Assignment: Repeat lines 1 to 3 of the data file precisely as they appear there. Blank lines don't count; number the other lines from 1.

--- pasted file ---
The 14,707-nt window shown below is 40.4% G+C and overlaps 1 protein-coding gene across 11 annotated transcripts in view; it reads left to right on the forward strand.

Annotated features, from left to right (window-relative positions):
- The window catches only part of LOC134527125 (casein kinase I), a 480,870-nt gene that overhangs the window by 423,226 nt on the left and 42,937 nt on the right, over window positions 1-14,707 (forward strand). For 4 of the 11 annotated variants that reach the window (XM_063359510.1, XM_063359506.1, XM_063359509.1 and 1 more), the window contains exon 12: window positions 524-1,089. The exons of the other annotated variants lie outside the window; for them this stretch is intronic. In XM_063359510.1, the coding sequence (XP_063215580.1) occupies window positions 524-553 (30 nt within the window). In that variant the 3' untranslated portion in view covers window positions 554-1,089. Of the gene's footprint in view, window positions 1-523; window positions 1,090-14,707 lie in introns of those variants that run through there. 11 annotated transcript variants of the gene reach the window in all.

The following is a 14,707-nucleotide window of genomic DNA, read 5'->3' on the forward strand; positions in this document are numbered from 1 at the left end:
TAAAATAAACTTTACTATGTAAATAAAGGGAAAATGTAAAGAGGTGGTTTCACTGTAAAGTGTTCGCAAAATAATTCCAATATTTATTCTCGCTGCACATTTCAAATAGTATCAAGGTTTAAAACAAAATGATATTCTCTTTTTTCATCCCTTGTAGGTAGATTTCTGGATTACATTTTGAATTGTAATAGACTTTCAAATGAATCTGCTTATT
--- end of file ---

The 14,707-nt window shown below is 40.4% G+C and overlaps 1 protein-coding gene across 11 annotated transcripts in view; it reads left to right on the forward strand.

Annotated features, from left to right (window-relative positions):
- The window catches only part of LOC134527125 (casein kinase I), a 480,870-nt gene that overhangs the window by 423,226 nt on the left and 42,937 nt on the right, over window positions 1-14,707 (forward strand). For 4 of the 11 annotated variants that reach the window (XM_063359510.1, XM_063359506.1, XM_063359509.1 and 1 more), the window contains exon 12: window positions 524-1,089. The exons of the other annotated variants lie outside the window; for them this stretch is intronic. In XM_063359510.1, the coding sequence (XP_063215580.1) occupies window positions 524-553 (30 nt within the window). In that variant the 3' untranslated portion in view covers window positions 554-1,089. Of the gene's footprint in view, window positions 1-523; window positions 1,090-14,707 lie in introns of those variants that run through there. 11 annotated transcript variants of the gene reach the window in all.